Snow: A beachy 4th and other miscellany

July 20, 2013 

We spent the Fourth of July week at Indian Beach. Never again!

From the condo, I looked down on a tent city and a usually quiet beach that had suddenly become a Waikiki.

As I gazed down on the vast array of near-naked bodies baking in the hot sun, I contemplated the bright future for dermatologists. I attributed my own dermatologist visits to a hatless boyhood on the farm.

In fact, the first ocean I saw, at age 19, was the Pacific, as I traveled to war on a troop ship.

I remember North Carolina writer Lee Smith once describing her mother’s comment upon viewing the Atlantic for the first time.

“I thought it would be bigger,” she sighed, her voice heavy with disappointment as the waves lapped at her feet.

We treated ourselves to lunch at the Sanitary in Morehead City. The famous restaurant is observing its 75th anniversary this year. The seafood is as succulent as ever.

During a midweek visit to the local Food Lion, we were trapped in a wall-to-wall mass of humanity.

“I come here every day to get away from it all,” explained a genial fellow from Greenville. He explained that he was with 44 friends and relatives attending a weeklong get-together.

We had planned to return to Raleigh on Sunday until I received a thoughtful friend ’s email.

“Get yourselves out of there before Sunday,” he instructed. “On Sunday, it will take you two hours to get off the island, and I-40 will resemble the Indianapolis speedway, with idiots doing 80 to 85 miles an hour.”

We did as advised. Even so, a highway alert flashed on 7 miles out of Raleigh, warning of heavy traffic congestion ahead.

Hello, home, where the birds were waiting impatiently for their suet and seed.

Crab pots vs. iPads

Dr. Larry Adams of Emerald Isle wrote to applaud Camp Seafarer and Camp Sea Gull’s policy banning electronic devices for campers.

He has a similar policy.

When his six grandchildren, ages 3 to 8, visit for a week each year, they routinely part with their cellphones and iPads during their stay.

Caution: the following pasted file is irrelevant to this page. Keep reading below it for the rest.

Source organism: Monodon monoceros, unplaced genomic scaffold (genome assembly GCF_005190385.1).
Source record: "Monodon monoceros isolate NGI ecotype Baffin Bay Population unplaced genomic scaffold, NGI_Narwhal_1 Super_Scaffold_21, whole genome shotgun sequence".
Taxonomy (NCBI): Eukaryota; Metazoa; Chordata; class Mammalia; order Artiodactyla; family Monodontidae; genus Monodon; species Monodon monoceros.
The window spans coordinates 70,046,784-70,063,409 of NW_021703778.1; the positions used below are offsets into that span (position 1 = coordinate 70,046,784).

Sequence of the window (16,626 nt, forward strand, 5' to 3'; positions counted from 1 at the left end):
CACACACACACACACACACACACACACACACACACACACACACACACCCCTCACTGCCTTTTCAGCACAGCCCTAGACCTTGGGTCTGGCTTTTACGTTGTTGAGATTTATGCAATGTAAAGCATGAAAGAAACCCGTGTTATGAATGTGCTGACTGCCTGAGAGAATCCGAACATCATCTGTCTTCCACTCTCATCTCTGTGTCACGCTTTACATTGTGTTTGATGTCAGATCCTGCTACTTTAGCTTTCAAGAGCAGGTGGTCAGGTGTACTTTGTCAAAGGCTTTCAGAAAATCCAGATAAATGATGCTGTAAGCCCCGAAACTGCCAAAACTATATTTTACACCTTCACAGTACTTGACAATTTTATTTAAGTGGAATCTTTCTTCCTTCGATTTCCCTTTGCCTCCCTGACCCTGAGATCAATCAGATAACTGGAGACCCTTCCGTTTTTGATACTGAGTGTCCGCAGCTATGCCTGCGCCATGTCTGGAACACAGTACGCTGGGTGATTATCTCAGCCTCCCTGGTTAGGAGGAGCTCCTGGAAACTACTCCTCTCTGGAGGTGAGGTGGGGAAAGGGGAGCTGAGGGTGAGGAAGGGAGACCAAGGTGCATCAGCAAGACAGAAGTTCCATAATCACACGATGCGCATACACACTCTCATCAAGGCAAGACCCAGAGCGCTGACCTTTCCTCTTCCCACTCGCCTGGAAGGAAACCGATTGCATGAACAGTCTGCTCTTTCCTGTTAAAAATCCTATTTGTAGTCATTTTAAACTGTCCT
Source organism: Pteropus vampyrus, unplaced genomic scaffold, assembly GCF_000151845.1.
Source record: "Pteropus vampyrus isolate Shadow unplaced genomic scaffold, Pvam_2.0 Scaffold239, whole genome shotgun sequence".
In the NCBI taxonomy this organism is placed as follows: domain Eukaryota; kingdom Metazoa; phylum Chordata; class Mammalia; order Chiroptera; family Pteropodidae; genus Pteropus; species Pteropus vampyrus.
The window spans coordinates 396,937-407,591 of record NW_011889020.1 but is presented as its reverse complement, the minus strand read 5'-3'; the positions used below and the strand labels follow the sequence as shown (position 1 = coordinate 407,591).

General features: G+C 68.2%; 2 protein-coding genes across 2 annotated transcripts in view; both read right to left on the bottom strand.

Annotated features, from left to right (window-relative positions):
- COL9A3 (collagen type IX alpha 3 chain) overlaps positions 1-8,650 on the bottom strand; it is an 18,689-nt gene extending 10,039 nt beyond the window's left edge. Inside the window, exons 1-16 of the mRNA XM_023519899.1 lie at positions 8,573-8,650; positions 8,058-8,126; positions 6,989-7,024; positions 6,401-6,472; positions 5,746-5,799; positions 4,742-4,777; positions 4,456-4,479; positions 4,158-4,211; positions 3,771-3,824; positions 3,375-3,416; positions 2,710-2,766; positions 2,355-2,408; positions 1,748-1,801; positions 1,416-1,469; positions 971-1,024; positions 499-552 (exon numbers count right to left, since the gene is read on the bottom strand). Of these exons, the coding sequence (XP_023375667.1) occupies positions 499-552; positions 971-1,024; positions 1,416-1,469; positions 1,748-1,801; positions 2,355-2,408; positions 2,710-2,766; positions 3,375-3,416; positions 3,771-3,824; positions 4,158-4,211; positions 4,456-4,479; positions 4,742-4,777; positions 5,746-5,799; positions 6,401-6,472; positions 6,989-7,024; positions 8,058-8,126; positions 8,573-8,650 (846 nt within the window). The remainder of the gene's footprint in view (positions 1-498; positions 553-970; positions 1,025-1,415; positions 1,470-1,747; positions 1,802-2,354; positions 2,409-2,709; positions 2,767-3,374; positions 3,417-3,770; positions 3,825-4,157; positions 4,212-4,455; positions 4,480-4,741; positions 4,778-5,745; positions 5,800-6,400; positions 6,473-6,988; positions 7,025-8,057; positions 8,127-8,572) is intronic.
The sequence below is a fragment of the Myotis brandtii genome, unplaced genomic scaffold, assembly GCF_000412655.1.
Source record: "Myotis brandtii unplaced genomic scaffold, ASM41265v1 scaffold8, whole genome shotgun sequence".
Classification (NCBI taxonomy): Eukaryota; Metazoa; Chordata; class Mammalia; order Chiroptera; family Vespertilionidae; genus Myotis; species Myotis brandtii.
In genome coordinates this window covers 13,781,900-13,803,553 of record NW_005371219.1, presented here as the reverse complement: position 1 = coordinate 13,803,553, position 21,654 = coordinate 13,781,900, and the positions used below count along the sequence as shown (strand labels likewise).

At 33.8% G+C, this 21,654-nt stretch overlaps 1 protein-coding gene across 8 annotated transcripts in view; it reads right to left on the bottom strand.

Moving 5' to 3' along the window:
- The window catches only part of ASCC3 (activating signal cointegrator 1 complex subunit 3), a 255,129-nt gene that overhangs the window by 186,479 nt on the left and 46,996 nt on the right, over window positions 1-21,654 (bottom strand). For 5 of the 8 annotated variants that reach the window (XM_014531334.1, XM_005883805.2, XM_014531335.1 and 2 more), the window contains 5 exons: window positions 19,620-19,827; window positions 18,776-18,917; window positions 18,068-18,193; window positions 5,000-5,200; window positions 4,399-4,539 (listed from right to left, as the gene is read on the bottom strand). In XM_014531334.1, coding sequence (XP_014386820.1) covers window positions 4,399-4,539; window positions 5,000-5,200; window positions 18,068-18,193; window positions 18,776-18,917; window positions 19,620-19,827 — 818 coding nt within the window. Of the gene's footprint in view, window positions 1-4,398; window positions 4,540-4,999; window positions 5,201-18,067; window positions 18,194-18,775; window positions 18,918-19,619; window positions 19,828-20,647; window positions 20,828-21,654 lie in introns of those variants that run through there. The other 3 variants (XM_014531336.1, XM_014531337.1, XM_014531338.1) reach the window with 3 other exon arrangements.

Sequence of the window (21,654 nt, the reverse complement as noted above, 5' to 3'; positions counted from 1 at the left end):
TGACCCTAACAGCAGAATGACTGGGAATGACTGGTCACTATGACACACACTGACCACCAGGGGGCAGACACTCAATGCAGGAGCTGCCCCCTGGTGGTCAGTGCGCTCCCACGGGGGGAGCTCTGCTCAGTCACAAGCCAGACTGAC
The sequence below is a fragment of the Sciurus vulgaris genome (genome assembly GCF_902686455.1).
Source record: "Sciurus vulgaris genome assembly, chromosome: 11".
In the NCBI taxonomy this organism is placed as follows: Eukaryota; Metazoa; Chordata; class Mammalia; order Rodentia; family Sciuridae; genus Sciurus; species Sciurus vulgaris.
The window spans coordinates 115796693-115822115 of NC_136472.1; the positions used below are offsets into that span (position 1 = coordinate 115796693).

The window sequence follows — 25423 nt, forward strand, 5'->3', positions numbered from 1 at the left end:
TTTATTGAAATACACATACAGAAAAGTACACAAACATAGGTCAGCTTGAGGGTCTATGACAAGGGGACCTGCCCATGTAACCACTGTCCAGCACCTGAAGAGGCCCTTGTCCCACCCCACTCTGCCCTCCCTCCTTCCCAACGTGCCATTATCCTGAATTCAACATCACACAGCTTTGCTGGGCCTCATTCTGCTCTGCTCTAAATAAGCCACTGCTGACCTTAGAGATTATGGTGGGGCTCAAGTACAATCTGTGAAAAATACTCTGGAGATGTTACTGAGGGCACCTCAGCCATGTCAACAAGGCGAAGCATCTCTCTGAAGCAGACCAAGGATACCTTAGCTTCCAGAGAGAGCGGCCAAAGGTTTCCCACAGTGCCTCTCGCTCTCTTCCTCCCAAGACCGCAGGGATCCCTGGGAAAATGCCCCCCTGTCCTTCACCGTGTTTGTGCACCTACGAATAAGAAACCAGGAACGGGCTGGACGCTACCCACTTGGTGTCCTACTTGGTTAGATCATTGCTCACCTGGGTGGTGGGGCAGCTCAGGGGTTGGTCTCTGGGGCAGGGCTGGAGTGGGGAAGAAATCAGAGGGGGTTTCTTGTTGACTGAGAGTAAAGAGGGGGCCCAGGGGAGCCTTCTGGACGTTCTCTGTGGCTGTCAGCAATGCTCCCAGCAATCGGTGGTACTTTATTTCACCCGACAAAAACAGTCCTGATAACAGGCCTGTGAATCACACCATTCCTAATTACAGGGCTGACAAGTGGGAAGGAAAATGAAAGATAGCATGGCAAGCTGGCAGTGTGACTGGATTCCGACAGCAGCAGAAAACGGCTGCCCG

“As a result,” he wrote, “ they learn a great deal about fishing off the dock, setting crab pots, catching minnows, watching porpoises in the Sound from my boat, attending Pirate Camp for a day, catching sand fiddlers on the beach and numerous other ‘beach’ activities. They want to move here.”

Futility of tears

As I watched on TV Paula Deen’s tearful apology for racial slurs uttered 10 years ago, I thought of poet-philosopher Omar Khayyam’s quote from long ago. It’s amazing how the ancients were able to come up with so much wise advice that applies today.

The Moving Finger writes, and, having writ,

Moves on: nor all thy Piety nor Wit

Shall lure it back to cancel half a Line,

Nor all thy Tears wash out a Word of it.

As a longtime columnist, I think of the times I would have given an eyetooth to call back and cancel out not even a line but just a single word of something I’d written.

There is a frightening permanence in what one puts on paper, especially on newsprint that finds its way to thousands of driveways and newsstands. It’s a humbling experience.

Wedding levity

I recently heard about a young man who exhibited unique creativity in making his wedding interesting and memorable.

He is Danny Hovis, a Marine on leave from Afghanistan. Danny recently wed Erica Buchanan, the niece of friend Glenn Keever.

When the minister asked the groom, resplendent in his dress blues, “Do you take this woman?” there was a pause.

Danny left his bride to huddle with his groomsmen. After a few seconds of consulting, he returned to the altar and answered with a firm “I do!”

The bride smiled happily and the wedding guests erupted with laughter. Surely such an abiding sense of humor bodes well for this marriage.

Snow: 919-836-5636 or

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